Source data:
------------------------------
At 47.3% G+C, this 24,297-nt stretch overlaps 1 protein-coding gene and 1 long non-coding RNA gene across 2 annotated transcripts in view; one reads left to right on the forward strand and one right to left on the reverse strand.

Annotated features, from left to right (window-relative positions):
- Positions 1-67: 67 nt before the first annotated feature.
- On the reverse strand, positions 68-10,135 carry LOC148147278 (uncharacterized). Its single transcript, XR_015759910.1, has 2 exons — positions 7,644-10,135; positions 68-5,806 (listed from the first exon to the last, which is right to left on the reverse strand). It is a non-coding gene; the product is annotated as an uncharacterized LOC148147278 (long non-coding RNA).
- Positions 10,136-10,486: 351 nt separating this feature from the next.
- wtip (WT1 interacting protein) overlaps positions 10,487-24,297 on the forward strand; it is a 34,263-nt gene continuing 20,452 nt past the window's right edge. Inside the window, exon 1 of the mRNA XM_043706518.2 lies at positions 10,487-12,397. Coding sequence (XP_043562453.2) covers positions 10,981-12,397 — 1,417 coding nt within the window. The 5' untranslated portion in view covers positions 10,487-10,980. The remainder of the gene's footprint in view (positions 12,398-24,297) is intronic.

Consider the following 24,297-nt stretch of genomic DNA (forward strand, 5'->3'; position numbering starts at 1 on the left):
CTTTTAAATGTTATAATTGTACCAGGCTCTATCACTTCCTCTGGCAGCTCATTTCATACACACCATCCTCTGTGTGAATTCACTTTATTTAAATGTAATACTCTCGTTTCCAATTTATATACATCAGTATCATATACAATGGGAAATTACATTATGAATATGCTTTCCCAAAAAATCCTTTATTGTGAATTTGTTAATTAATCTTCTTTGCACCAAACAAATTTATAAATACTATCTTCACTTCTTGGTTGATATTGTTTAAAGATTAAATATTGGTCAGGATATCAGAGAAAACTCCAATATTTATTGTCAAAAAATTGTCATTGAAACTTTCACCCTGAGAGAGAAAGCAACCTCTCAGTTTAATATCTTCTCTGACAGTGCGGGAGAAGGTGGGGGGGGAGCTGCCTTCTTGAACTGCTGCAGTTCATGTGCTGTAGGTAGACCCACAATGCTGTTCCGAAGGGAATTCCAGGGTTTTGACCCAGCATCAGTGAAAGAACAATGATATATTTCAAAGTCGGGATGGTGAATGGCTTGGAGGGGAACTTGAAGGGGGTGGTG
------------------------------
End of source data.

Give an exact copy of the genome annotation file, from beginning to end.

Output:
At 47.3% G+C, this 24,297-nt stretch overlaps 1 protein-coding gene and 1 long non-coding RNA gene across 2 annotated transcripts in view; one reads left to right on the forward strand and one right to left on the reverse strand.

Annotated features, from left to right (window-relative positions):
- Positions 1-67: 67 nt before the first annotated feature.
- On the reverse strand, positions 68-10,135 carry LOC148147278 (uncharacterized). Its single transcript, XR_015759910.1, has 2 exons — positions 7,644-10,135; positions 68-5,806 (listed from the first exon to the last, which is right to left on the reverse strand). It is a non-coding gene; the product is annotated as an uncharacterized LOC148147278 (long non-coding RNA).
- Positions 10,136-10,486: 351 nt separating this feature from the next.
- wtip (WT1 interacting protein) overlaps positions 10,487-24,297 on the forward strand; it is a 34,263-nt gene continuing 20,452 nt past the window's right edge. Inside the window, exon 1 of the mRNA XM_043706518.2 lies at positions 10,487-12,397. Coding sequence (XP_043562453.2) covers positions 10,981-12,397 — 1,417 coding nt within the window. The 5' untranslated portion in view covers positions 10,487-10,980. The remainder of the gene's footprint in view (positions 12,398-24,297) is intronic.

Consider the following 24,297-nt stretch of genomic DNA (forward strand, 5'->3'; position numbering starts at 1 on the left):
CTTTTAAATGTTATAATTGTACCAGGCTCTATCACTTCCTCTGGCAGCTCATTTCATACACACCATCCTCTGTGTGAATTCACTTTATTTAAATGTAATACTCTCGTTTCCAATTTATATACATCAGTATCATATACAATGGGAAATTACATTATGAATATGCTTTCCCAAAAAATCCTTTATTGTGAATTTGTTAATTAATCTTCTTTGCACCAAACAAATTTATAAATACTATCTTCACTTCTTGGTTGATATTGTTTAAAGATTAAATATTGGTCAGGATATCAGAGAAAACTCCAATATTTATTGTCAAAAAATTGTCATTGAAACTTTCACCCTGAGAGAGAAAGCAACCTCTCAGTTTAATATCTTCTCTGACAGTGCGGGAGAAGGTGGGGGGGGAGCTGCCTTCTTGAACTGCTGCAGTTCATGTGCTGTAGGTAGACCCACAATGCTGTTCCGAAGGGAATTCCAGGGTTTTGACCCAGCATCAGTGAAAGAACAATGATATATTTCAAAGTCGGGATGGTGAATGGCTTGGAGGGGAACTTGAAGGGGGTGGTG